The list of reasons cats and dogs are surrendered is fraught with pet parents who either weren't prepared, weren't making decisions that put their four legged kids first, or simply are irresponsible. This notion that pets are peripheral disposable replaceable accessories is part of the reason there are so many pets in need. This mind set has got to change. How do we do that? We teach respect for life, love for each other, and manifest, nurture and foster kindness to all others. 

Paisely needed a surgery that only JVC was willing to try.
She is Harford County shelter rescue who has since been adopted and is doing great!

There has to be a better way? Has to be! There needs to be a shelter to serve as a holding facility for lost pets where people can bring them. For the few pets who are found and need a place to stay while mom and dad remain frantically searching the neighborhood there needs to be a safe house available. Some sort of central location for reuniting pets and their parents. The only justifiable existence is as a halfway house, a sheltering holding facility for reunions.

Laura (JVC Rescue coordinator) and Sammy.
Cecil County Animal Shelter rescue.
They closed their doors and she would have been euthanized if we didn't rescue her.

The old adage holds true. "You are either a part of the solution OR you are a part of the problem." 

How does my clinic, Jarrettsville Vet, become a part of the solution, if we are, as I believe every clinic is, a part of the problem? We are not going to be the place that decides, influences, or confers that veterinary care and the cost of it is too excessive for parents to provide. There is a considerable amount of fluff in the medical estimates we provide to parents. We, the vets who have been taught by the hand of the specialists at the Ivory Tower should always offer the Gold Standard of care, and we too, need to remember that Gold Standard is not always attainable or financially feasible. We are forgetting that if our client walks out of our hospital without an affordable AND agreed upon treatment plan that some of these pets will be euthanized or surrendered. We are a big part of this problem, and we have to take responsibility in being the force of change that provides for a solution.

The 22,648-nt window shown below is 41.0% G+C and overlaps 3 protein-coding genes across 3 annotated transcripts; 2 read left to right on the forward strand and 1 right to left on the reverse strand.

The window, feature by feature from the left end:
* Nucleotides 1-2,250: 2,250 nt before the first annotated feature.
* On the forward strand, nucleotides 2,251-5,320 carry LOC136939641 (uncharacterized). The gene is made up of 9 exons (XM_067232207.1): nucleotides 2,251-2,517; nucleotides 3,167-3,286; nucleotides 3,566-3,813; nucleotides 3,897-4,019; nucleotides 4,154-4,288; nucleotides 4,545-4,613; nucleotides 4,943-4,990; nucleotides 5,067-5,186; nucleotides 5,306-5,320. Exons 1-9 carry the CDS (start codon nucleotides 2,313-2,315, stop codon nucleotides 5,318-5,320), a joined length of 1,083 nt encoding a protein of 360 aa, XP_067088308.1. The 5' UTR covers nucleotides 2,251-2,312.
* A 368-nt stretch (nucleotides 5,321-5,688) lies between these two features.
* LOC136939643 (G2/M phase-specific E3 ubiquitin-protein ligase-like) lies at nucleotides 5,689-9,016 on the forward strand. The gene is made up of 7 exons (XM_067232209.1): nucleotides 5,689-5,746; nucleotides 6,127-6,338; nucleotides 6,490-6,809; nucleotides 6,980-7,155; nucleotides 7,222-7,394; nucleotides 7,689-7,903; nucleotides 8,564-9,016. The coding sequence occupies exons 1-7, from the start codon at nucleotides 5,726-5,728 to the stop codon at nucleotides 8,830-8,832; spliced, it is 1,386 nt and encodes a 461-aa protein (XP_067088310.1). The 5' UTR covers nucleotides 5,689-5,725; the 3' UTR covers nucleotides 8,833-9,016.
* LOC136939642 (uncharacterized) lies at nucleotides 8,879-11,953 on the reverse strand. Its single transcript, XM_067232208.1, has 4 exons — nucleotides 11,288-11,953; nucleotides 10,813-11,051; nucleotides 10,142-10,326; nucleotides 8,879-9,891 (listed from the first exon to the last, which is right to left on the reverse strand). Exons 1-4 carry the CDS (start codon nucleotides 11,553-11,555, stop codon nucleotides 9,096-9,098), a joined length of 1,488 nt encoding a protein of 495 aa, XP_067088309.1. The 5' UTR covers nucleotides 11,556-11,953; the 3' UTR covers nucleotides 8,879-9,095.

Laura and Chico.
Owner surrendered whose only other options were euthanasia or shelter.
He is now also in a new home
In the last year Jarrettsville Vet has gone to every emergency clinic and shelter in our area and left them with a plea; If any of our patients end up in their lobby for any reason with their parents feeling like they have no options other than surrender or euthanasize call us. Have the person surrendering call us, give our name and number to any of our clients who thinks that there isn't another option. We will do whatever we can to help, and, we will help.

Petey and Dr Allen, his new mom.
Owner surrender or would have been euthanized.

How has this been received? Sadly with disbelief and a deaf ear in some cases. In others with a rapid phone call, Facebook message, or even a behind the scenes emergency hotline call to one of the staff. Jarrettsville Vet has helped many pets get out of a shelter and into a home. Some of these have even been the original home. The majority of the surrendering desperate pet parents just needed help and a shoulder to lean on. Sounds incredibly easy, and it really is just that easy.